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pie crust tip--has anyone heard of this?

Yesterday I caught the tail end of a public television program which I think was about food/cooking in Wisconsin. The woman featured on the program was making a rhubarb pie. She said after she places the bottom crust in the pie pan, she pours a half cup of sugar over it. She said the sugar will caramelize during baking and prevent the bottom crust from getting soggy. Has anyone ever done this? How does it work? Oh, one more thing---I think she said she preheats the oven to 450 degrees then turns it down to 375 when she puts the pie in.

Thanks.

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  1. I just don't think this would make any difference, other than sweetening the filling. Rhubarb, especially, has so much liquid in it that it will just dissolve the sugar into the filling - caramelization won't happen. Either you misunderstood what the person said, or she is just wrong.

    1. Did she blind bake it w/ the sugar or just add the filling on top of the sugar?

      2 Replies
      1. re: chowser

        Good question. That might make a difference. But even so, does the relatively short baking time of an empty pie crust allow the sugar to caramelize? Also I always have to weight an empty crust with beans or whatnot before baking - so it's never really empty.

        1. re: Nyleve

          I was thinking high heat, plus the sugar might make it caramelize. Even if it has weights on it, it's not a wet filling that might absorb the sugar. But, I'm not sure how much difference that would make. I've heard of painting melted white chocolate on the bottom after blind baking but when I took a pie class, the instructor didn't like that idea because it adds a hard layer to the pie.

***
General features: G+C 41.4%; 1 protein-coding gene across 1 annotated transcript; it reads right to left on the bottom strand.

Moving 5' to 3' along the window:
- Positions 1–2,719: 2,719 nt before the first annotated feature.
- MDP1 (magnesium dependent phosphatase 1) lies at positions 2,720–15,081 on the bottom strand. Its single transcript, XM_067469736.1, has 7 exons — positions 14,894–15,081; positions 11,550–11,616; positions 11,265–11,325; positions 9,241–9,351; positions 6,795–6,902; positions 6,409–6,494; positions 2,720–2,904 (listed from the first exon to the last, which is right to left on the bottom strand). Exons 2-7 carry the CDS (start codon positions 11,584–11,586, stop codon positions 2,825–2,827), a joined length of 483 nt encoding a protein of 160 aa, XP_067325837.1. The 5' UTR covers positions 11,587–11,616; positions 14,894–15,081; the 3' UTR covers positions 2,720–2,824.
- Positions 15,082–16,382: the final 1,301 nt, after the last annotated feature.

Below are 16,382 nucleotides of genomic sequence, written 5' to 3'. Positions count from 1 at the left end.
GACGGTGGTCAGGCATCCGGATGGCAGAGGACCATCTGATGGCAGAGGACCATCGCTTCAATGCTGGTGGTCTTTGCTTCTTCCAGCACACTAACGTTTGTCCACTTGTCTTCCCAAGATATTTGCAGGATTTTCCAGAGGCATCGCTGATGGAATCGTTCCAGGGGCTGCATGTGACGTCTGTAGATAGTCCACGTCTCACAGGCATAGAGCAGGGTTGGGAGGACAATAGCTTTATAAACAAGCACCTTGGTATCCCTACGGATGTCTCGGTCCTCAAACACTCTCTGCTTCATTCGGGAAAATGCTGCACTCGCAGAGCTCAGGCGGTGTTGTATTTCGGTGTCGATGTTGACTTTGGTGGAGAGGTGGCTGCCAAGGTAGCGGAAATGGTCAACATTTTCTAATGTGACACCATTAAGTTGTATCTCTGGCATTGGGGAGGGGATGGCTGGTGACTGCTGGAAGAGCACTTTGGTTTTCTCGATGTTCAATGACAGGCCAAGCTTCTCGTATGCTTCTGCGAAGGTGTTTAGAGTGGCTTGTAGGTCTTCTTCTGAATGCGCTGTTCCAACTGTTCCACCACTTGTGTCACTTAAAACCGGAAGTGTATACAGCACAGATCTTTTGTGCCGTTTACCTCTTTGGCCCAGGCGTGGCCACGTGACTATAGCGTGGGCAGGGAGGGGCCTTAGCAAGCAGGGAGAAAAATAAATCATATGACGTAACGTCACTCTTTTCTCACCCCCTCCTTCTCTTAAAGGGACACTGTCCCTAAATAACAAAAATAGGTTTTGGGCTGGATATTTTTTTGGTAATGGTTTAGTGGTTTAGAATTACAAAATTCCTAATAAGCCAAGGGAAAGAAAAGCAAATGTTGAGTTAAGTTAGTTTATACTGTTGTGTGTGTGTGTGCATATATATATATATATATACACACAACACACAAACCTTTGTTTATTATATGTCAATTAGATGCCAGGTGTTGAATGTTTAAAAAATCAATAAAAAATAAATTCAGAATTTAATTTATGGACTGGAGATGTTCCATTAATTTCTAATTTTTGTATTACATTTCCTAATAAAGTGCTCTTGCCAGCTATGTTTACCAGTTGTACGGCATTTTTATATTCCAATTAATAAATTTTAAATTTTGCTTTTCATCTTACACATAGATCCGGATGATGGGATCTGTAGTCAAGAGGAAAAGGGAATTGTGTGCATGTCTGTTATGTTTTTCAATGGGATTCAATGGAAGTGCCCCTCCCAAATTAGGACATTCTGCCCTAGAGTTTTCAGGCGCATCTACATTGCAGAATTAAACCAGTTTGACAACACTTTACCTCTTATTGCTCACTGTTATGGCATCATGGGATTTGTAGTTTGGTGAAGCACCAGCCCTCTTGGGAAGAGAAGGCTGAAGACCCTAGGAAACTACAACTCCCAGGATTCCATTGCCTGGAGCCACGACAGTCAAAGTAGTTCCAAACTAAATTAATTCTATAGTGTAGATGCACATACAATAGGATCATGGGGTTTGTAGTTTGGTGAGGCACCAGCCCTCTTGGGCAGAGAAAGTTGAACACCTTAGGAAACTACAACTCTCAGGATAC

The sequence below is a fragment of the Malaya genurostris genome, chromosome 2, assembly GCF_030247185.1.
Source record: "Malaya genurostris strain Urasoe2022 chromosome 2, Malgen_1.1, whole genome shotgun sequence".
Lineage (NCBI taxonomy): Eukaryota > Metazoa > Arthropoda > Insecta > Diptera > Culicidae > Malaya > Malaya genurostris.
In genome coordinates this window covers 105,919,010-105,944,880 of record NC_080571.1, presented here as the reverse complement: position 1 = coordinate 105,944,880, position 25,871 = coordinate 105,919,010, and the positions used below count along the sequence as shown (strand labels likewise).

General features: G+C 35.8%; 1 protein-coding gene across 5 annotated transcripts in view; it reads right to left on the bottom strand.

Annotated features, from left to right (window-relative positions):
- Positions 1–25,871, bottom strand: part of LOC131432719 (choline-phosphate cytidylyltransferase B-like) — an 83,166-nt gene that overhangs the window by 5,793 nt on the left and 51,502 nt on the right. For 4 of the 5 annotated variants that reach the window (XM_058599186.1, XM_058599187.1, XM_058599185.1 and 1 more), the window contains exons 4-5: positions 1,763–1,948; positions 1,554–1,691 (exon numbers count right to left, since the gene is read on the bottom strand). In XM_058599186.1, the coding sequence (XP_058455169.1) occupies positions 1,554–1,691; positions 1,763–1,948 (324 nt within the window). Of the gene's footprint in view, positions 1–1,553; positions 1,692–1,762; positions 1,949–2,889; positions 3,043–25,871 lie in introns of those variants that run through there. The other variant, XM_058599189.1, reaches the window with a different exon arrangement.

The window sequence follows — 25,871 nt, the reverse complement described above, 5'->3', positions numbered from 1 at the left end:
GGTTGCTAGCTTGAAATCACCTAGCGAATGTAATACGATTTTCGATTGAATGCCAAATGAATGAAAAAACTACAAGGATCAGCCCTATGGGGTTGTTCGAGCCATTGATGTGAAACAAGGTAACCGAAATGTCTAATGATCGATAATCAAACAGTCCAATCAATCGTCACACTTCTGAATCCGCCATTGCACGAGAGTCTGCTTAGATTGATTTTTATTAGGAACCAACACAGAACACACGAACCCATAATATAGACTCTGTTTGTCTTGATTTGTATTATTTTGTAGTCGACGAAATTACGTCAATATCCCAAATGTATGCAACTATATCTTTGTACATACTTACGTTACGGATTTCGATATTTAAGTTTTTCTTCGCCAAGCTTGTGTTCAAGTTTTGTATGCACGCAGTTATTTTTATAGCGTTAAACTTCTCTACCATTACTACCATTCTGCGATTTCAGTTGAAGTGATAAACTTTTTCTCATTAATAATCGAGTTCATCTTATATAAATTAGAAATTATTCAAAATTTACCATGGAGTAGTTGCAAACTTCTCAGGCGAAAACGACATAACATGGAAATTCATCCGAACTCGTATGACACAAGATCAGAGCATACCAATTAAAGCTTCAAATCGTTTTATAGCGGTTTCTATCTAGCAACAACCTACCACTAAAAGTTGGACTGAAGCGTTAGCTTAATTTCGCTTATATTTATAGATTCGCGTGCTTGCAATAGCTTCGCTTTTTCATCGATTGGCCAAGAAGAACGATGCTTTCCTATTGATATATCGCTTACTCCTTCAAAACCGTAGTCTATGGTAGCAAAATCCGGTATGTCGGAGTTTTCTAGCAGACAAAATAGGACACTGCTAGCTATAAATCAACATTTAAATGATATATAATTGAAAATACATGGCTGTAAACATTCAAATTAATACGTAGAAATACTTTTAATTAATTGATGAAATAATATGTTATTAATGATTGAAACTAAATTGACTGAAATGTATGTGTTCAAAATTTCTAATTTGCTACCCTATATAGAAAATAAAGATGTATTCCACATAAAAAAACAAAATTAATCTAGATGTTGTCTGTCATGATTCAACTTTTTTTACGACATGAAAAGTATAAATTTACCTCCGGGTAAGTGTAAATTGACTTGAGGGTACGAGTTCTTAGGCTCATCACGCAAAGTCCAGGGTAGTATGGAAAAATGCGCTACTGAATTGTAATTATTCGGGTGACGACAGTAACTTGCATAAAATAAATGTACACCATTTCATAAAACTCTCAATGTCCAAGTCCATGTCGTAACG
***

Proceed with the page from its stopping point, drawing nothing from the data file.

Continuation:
2. It won't caramelize unless you blind bake it and if you do blind bake it you won't need a caramelized bottom.

        1. I have never heard of this, but I have heard of painting the bottom crust with apricot preserves that have been melted so as to make them spreadable. The theory being that the preserves create a barrier between the filling and the crust. Generally, I don't have a problem with soggy bottom crusts. I think it's because I use pyrex pans that seem to promote browning. Also, you can see how brown your bottom crust has gotten.

          2 Replies
          1. re: roxlet

            Wouldn't the apricot preserve soak into the crust and make it soggy just as the filling could? I place my pie on a baking stone (that I leave in the oven) and that gets it crusty.

            1. re: chowser

              I never tried RLB's tip, but then I never have any problems with my bottom crust browning. I find using pyrex pans helps this.

          2. I've read in RLB's Pie and Pastry Bible that you can apply a thin layer of egg white to a blind baked crust to keep it from getting soggy, I've never heard of using sugar though. Of course, none of that applies to a two crust pie, it seems like the sugar would dissolve and add more liquid to your filling.

            1 Reply
            1. re: zitronenmadchen

              I have used the egg white "sealant" for the bottom layer of a two crust pie. The hint was provided by Carole Walter in her Great Pies and Tarts book.

              It does seen to work, especially for apple pies. I imagine that pies with very liquid fillings may still be troublesome.